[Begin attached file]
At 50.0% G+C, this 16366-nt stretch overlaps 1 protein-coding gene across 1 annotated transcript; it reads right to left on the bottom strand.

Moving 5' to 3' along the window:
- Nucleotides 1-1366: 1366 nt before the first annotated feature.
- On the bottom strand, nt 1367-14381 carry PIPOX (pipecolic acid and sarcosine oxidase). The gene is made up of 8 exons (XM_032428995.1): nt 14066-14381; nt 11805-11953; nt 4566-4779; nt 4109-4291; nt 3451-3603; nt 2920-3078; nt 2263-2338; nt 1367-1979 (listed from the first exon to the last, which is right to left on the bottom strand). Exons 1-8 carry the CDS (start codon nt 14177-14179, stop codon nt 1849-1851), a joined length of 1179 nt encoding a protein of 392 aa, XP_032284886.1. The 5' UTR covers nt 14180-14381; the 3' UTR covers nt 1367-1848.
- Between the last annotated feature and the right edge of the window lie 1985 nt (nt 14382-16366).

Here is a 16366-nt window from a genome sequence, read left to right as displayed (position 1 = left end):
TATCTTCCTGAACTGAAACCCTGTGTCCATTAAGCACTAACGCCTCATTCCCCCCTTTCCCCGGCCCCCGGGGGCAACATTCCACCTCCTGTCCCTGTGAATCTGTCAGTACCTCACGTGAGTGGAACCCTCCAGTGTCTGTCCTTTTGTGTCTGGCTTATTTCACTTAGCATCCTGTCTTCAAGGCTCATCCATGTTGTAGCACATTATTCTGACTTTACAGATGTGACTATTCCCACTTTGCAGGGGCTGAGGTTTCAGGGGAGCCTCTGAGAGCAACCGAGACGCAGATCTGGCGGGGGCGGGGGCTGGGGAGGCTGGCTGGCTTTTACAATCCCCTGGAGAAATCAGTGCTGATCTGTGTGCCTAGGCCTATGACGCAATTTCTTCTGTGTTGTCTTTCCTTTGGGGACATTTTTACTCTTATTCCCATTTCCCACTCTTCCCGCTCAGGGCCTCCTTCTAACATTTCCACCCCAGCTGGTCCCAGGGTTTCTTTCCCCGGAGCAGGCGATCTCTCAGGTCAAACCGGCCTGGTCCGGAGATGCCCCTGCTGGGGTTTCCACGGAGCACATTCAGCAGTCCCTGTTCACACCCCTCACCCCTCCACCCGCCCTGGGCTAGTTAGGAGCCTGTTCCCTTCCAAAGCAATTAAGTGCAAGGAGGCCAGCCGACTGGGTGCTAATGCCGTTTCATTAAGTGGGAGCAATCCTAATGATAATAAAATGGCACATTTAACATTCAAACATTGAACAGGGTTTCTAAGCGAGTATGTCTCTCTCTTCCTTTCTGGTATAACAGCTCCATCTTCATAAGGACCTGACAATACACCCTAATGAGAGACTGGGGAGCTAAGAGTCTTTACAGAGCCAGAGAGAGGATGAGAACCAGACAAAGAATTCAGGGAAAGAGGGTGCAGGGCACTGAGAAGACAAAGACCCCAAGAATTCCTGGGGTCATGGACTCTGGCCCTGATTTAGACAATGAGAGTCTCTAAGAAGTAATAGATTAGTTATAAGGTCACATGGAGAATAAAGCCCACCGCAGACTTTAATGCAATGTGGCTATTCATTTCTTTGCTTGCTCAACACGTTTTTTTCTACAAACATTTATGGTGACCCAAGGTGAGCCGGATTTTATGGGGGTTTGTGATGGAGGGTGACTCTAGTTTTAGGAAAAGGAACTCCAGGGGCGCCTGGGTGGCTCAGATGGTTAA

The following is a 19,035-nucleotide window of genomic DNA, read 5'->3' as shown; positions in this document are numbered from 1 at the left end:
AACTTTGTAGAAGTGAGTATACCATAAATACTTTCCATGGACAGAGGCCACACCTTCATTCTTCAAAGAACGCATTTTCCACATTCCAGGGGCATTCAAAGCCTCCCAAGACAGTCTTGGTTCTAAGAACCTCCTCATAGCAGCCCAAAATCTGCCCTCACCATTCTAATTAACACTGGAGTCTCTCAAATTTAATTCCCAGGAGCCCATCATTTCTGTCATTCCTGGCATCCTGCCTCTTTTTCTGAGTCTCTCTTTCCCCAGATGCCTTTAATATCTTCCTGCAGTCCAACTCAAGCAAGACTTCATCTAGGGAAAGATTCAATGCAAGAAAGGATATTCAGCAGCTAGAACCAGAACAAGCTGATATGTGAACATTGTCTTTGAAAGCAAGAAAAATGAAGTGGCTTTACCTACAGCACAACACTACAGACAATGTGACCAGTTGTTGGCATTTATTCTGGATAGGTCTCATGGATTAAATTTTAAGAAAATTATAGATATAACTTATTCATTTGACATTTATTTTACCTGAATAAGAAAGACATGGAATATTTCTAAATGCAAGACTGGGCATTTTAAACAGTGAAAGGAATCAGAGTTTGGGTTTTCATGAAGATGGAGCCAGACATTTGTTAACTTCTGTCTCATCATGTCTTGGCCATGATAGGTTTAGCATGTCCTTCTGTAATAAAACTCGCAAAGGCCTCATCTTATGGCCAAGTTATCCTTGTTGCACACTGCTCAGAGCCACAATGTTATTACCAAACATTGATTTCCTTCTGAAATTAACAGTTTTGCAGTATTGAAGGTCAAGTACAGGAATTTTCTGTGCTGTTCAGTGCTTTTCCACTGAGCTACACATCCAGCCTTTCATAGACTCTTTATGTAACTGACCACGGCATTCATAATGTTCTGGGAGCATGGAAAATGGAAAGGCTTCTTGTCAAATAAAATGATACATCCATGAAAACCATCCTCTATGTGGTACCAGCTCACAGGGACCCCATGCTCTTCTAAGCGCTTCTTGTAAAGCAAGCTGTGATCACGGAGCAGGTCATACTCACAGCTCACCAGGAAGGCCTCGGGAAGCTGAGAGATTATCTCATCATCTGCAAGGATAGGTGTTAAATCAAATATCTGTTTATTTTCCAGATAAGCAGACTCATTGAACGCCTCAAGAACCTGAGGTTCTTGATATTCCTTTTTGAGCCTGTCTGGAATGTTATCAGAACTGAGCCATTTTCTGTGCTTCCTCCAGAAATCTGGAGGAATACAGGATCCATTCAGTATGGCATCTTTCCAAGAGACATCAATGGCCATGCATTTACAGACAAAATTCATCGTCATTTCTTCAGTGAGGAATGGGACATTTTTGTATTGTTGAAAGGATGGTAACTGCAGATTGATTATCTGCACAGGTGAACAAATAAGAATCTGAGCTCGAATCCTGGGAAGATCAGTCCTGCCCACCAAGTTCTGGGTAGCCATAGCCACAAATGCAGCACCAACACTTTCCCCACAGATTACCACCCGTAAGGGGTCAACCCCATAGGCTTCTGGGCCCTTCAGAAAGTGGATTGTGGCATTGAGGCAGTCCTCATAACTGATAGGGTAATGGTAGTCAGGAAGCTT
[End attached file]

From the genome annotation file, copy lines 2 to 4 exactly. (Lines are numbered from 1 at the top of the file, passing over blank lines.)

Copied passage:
Moving 5' to 3' along the window:
- Nucleotides 1-1366: 1366 nt before the first annotated feature.
- On the bottom strand, nt 1367-14381 carry PIPOX (pipecolic acid and sarcosine oxidase). The gene is made up of 8 exons (XM_032428995.1): nt 14066-14381; nt 11805-11953; nt 4566-4779; nt 4109-4291; nt 3451-3603; nt 2920-3078; nt 2263-2338; nt 1367-1979 (listed from the first exon to the last, which is right to left on the bottom strand). Exons 1-8 carry the CDS (start codon nt 14177-14179, stop codon nt 1849-1851), a joined length of 1179 nt encoding a protein of 392 aa, XP_032284886.1. The 5' UTR covers nt 14180-14381; the 3' UTR covers nt 1367-1848.